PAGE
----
The annualized return on a 5 year NPC is 7% for USD and 11% for PKR, which despite an increase in interest rates in the US, is still higher than the return in most countries, thus it could also be possible that investors choose to reinvest in NPC upon maturity, or first time NPC buyers choose to invest.

However, sources at commercial banks working on RDA product development explain that the SBP is pushing banks to engage customers more than ever and are encouraging banks to dedicate more resources on marketing of RDA.

In the past, former governor Dr. Reza Baqir in response to a question by Profit explained that advertising was an important factor influencing RDA account openings and inflows. He said, “When TV ads and overseas means to advertise are used, more accounts are opened, when stopped the pace slows down.”

Is the SBP trying to calm sentiments? 

In the past, upon the dismissal of the Imran Khan led PTI administration, the SBP came out and refuted news about large withdrawals from Roshan Digital Accounts (RDA) following Imran Khan being voted out of the National Assembly.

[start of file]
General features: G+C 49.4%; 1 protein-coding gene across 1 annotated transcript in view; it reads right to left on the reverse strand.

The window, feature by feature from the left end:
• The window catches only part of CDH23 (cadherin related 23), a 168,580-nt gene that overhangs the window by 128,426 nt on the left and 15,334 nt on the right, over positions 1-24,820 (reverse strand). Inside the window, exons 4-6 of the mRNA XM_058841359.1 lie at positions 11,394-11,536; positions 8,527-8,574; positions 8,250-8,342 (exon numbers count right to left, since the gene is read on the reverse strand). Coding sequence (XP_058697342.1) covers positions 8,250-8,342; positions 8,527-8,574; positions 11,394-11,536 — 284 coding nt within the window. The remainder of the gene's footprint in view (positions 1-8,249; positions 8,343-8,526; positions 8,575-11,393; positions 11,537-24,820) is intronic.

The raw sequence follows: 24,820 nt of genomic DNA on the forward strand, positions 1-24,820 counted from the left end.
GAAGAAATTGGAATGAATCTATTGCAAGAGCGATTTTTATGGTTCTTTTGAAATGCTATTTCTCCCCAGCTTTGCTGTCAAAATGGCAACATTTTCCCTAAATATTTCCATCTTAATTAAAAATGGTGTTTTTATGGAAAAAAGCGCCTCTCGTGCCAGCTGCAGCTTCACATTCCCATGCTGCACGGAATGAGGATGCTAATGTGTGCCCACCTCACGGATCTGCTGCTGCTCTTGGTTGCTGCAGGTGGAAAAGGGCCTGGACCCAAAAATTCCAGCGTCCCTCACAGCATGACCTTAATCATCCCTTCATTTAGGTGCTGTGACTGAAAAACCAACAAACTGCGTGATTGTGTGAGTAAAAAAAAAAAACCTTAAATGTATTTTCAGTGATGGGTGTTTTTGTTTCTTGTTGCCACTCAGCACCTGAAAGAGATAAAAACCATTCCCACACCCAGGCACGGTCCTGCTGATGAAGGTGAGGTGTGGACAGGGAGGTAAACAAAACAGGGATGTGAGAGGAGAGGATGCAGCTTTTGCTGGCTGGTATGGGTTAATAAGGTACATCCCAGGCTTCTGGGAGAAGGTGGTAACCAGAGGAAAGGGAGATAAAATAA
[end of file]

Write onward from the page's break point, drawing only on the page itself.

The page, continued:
“The SBP rebuts fake news on social media about large withdrawals from Roshan Digital Account (RDA) and slowdown in inflows. So far in April, inflows are very strong at around $86 million and there are no abnormal outflows. Total inflows have now surpassed $4 billion,” it tweeted on the 11th of April this year. 

With news of the interbank facing a FX liquidity crunch, the SBP is responding to panic sentiments. On the same day as the tweet about RDA inflows (June 21, 2022), the SBP also tweeted about rumors regarding reserves, a curtailment of import payments, and banks running out of dollars. 

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Babar Nizami
Babar Nizami
The author is a business journalist and a media professional, presently working as the Publishing Editor for Profit. He can be reached via email at [email protected]. He tweets @profit_ed


  1. The author is also speculating without having an authentic source of information. Such write ups serve no purpose other than creating confusion in the minds of the readers.